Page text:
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How to Clean Vinyl Records

It’s one of my biggest pet peeves: I’m listening to a record, my favorite song comes on, and about halfway through… it skips. Unfortunately, when you buy used vinyl, it comes with years of wear and tear. Sometimes the scratches just can’t be fixed. But there are ways to clean your vinyl to prevent further damage, and it’s important to take extremely good care of new vinyl as well. Dust builds up so easily on records, and larger particles can cause scratches and affect the sound quality of the record. I did some research on how to properly clean vinyl and wanted to share some tips, as well as a recipe for a homemade cleaning solution that the majority of the articles I’ve found swear by.


First and foremost, if you have records, you should have a record cleaning brush.  I ordered this one online, but you can also find them at some record stores.  These brushes are a quick and easy way to clean your vinyl before and after you play it. The carbon fiber bristles are static resistant and eliminate fine dust particles. To use it, spin the record slowly while holding the brush gently over the vinyl.


Make sure you clean the dust off of the brush in between records, too. When you’re finished playing a record, use the brush to clear any dust off of it and store in an anti-static, non-scratching sleeve like the one pictured below (these can also be found online or in record stores).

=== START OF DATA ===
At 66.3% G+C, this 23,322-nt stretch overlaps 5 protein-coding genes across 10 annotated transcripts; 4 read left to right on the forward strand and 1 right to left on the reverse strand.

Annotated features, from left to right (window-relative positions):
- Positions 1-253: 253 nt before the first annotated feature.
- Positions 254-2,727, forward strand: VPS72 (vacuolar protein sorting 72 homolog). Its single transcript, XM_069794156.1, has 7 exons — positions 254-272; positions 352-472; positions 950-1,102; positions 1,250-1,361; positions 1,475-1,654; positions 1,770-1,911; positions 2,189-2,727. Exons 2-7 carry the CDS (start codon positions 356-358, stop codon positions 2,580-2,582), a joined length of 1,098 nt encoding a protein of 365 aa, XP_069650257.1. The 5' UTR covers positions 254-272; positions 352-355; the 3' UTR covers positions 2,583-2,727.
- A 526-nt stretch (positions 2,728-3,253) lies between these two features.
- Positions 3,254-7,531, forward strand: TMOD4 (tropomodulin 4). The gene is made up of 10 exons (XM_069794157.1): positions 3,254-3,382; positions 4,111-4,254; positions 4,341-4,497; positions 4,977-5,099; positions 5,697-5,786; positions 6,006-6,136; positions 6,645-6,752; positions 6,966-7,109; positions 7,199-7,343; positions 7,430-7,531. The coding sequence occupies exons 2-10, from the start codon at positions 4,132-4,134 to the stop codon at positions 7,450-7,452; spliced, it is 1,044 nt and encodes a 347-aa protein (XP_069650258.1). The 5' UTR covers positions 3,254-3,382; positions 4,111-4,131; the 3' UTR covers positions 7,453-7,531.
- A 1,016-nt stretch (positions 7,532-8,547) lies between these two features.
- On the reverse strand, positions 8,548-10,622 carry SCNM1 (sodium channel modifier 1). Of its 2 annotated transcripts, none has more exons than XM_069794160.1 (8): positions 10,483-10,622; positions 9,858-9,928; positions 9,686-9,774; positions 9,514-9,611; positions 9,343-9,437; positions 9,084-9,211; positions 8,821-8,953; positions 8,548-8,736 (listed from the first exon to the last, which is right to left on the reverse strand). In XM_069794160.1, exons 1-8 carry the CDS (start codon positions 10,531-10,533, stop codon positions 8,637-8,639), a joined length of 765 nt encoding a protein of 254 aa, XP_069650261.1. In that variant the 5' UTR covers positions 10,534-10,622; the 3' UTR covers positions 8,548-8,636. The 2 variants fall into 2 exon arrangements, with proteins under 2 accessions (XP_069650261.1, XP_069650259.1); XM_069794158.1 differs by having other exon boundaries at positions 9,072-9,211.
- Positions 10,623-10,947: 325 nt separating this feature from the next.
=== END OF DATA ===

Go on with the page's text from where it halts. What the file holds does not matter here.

I’ll be honest, this is the first time I’ve cleaned my records. As a result, some of them needed a deeper clean. You can purchase record cleaning solutions, but I decided to make my own using a tried and true method I found online. This works for removing fingerprints and dirt and grime that the brush can’t effectively remove.


The ingredients: Distilled water, isopropyl alcohol, and a couple drops of laundry detergent free and clear of fragrance or dyes.

It’s important to use distilled water because it doesn’t contain any natural minerals that could be harmful to the vinyl. It’s also recommended to use at least 90% isopropyl alcohol.  When making the mixture, I used a ratio of 6 parts water to 1 part alcohol, with the exact measurements below:

12 oz distilled water

2 oz alcohol

2 drops free and clear laundry detergent

Add the ingredients to a spray bottle and shake well.  To clean the vinyl, spray the fluid on the record, avoiding the label.  Use a microfiber cloth to gently wipe the vinyl in a circular motion.  Flip it over and repeat.


I was amazed with how effective this was – even some of my most worn records look brand new again!

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